Veteran Suicide Prevention Network by Veterans

Coming Together to Understand Suicide Prevention


Watching Social Media for signsOne of the most heartwarming things that you can hear about is when good people come together and dedicate time and effort to helping others with no thought of reward. Well, that’s what happened in Salt Lake City about six weeks ago when Special Forces veteran Johnny Primo discovered a suicide note on Instagram from a veteran that lived nearby. CBS News published a short story on their website about this event. According to CBS News, the note on Instagram read, “Very few people know the truth…I want this in everyone’s memory.”


Primo was immediately motivated to try to help this veteran and prevent him from taking his life. He tracked down the address of the veteran and tried to get there in time to stop the veteran from taking his life. Unfortunately, that night, Primo was too late. Primo said the following: “I was 45 minutes too late from him taking his own life…Immediately it was a gut wrenching feeling, knowing that there was a chance that if he had my phone number he wouldn’t have killed himself.” This experience was very impactful for Primo, who had a strong desire to help his fellow veterans fight depression and the urge to commit suicide. That very night, Primo called his friend Casey Gray, who is also a veteran, and they hatched a plan.


The same night as Primo tried to help that first veteran, Primo and Gray launched an Instagram page with a message “pleading with veterans who are having suicidal thoughts to call them, day or night.” The name of the page is “22 Too Many”, which is a reference to the number of veterans who commit suicide every day. The page began having an effect almost immediately. Primo reports that within three hours they had saved a veteran who was on the verge of suicide. Within the first 24 hours, they saved 5 people, all of whom were ready to kill themselves. Gray himself served in Iraq and lost friends in combat. He was also severely injured in a helicopter crash. He has found that his experiences help him build relationships with the veterans that call in for help.


One of the most common problems that Primo and Gray find is that the veterans feel secluded and that no one understands the issues they’re dealing with. Over 180 veterans are offering a lifeline on the 22 Too Many pages and over 400 veterans who were contemplating suicide have been helped. 22 Too Many has also partnered with a network of psychologists who jump in to assist when professional help is needed. One of these psychologists is Dr. Carrie Elk.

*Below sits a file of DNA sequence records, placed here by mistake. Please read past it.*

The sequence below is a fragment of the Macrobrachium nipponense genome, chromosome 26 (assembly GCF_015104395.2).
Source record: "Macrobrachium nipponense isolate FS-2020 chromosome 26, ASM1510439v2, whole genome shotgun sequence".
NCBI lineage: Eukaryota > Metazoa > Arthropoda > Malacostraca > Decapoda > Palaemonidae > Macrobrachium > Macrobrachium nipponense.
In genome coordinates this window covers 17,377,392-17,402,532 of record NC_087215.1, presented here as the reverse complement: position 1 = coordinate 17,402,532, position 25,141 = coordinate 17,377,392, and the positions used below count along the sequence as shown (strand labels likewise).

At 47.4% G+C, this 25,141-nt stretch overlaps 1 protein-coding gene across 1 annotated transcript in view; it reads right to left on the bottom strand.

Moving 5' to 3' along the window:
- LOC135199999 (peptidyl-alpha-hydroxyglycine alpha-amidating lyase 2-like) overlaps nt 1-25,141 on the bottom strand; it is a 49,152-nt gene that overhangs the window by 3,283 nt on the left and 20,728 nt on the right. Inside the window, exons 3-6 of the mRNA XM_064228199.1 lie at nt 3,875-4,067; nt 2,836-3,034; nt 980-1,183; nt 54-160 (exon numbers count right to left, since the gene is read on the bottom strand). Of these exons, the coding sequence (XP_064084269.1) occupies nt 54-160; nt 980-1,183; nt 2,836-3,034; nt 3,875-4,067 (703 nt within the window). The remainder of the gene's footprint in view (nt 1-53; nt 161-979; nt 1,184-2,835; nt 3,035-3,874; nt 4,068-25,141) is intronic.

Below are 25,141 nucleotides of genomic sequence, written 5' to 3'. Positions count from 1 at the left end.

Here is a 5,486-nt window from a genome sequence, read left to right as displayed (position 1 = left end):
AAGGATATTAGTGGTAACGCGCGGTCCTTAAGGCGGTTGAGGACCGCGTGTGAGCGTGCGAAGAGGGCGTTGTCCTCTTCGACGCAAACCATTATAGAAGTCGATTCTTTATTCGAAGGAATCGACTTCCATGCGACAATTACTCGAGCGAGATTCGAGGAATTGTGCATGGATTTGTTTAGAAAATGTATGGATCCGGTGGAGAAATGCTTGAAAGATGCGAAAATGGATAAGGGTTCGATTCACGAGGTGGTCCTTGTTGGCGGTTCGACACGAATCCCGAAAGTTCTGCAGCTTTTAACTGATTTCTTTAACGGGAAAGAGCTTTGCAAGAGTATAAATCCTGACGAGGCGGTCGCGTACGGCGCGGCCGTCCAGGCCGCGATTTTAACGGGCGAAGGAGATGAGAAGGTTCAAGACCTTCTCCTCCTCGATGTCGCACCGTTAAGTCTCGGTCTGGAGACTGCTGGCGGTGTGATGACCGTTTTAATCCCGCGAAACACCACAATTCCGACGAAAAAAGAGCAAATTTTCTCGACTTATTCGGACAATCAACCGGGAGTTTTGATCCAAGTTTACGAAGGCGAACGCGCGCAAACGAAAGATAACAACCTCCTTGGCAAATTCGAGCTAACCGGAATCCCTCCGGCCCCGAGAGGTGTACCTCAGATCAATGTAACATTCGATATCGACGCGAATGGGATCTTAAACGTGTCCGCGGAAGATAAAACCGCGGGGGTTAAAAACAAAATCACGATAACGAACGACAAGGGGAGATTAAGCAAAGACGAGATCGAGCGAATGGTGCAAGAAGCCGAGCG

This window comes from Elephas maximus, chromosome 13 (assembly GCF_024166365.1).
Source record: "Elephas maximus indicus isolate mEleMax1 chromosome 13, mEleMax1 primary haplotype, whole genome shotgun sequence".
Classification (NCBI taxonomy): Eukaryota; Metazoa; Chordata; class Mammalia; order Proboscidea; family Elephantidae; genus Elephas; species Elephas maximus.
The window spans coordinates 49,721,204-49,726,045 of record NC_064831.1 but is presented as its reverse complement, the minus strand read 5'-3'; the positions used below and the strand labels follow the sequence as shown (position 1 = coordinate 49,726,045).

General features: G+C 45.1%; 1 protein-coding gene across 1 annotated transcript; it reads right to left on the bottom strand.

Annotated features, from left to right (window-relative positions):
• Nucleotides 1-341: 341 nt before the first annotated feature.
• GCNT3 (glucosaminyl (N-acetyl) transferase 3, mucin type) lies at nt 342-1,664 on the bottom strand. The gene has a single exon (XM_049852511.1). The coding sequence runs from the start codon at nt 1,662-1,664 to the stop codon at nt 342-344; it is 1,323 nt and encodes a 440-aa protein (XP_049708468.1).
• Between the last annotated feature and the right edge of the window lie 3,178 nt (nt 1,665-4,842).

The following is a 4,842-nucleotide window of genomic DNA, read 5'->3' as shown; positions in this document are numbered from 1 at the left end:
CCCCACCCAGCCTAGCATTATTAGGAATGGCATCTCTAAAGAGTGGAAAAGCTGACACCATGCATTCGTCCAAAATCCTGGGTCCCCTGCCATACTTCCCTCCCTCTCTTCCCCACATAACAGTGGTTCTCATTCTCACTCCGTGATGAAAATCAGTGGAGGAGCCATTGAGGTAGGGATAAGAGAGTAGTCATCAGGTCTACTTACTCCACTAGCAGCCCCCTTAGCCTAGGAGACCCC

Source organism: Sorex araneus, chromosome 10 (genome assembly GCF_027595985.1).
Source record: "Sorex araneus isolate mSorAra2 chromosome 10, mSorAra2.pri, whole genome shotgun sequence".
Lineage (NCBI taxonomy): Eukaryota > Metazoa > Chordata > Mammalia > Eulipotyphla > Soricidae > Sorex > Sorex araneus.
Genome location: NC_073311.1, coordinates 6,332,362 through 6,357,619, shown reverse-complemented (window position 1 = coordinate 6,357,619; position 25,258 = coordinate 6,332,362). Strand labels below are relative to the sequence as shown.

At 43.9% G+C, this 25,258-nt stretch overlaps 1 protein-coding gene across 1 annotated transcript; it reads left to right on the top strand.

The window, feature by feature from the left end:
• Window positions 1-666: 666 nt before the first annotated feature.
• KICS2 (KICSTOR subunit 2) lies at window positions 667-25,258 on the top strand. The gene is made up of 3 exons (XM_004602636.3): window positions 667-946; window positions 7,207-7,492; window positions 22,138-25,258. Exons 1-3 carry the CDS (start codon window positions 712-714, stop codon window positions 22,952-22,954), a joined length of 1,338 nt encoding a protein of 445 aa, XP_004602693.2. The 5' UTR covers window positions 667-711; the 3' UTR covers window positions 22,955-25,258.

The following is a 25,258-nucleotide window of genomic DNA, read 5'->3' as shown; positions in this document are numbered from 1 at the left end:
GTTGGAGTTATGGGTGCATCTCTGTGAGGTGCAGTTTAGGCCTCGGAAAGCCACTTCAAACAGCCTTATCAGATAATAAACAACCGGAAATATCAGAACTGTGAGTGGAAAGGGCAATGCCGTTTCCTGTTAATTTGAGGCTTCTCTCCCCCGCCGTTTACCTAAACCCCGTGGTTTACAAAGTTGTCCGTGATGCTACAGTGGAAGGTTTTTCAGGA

“Veterans take care of veterans in the community and then they call me if they need mental health help…It’s a team effort and both are needed.” Dr. Elk says about the process.


A website and a smartphone app are currently in development which will give veterans in need of help even more resources to help them get out of a dark place. Primo and Gray are in this for the long haul and are willing to work to save veterans lives. Primo has one main message to other veterans: “You’re courageous enough to do what you did in the military, just pick up a phone and call. That’s all you have to do.”

Understanding and Preventing Suicide

Volunteers coming together for a cause can be one of the most powerful ways of getting something done. No information on charitable contributions was available, but you can find more information and get involved with what Primo and Gray are doing by visiting their Instagram page 22 Too Many. There are many, many veterans that need help and are looking for a reason to keep on living. They feel alone and misunderstood, and their lives may be falling apart due to the lingering effects of serving in a combat zone. They may be out of work, and they may be dealing with relationship troubles. If you feel that you can provide help to these veterans, start by following 22 Too Many and adding your information so that veterans in your area can reach out to you.


2 thoughts on “Veteran Suicide Prevention Network by Veterans

  1. I am a retired Vietnam veteran who face many challenges, including thoughts of suicide and was able to work through them. We did not have programs at that time like we have today. I have been involved talking to returning warriors, and many said I was able to connect with them when I explained how I dealt with my challenges. I am 76 years old and doing very well
    after many ups and downs during 46 years after the war.

  2. Thank you Sergio, for speaking out. Awareness is key. Recognition is the first step. Thank you for your sacrifices and example on coping with the ups and downs. There is much that we can learn from you and yours.

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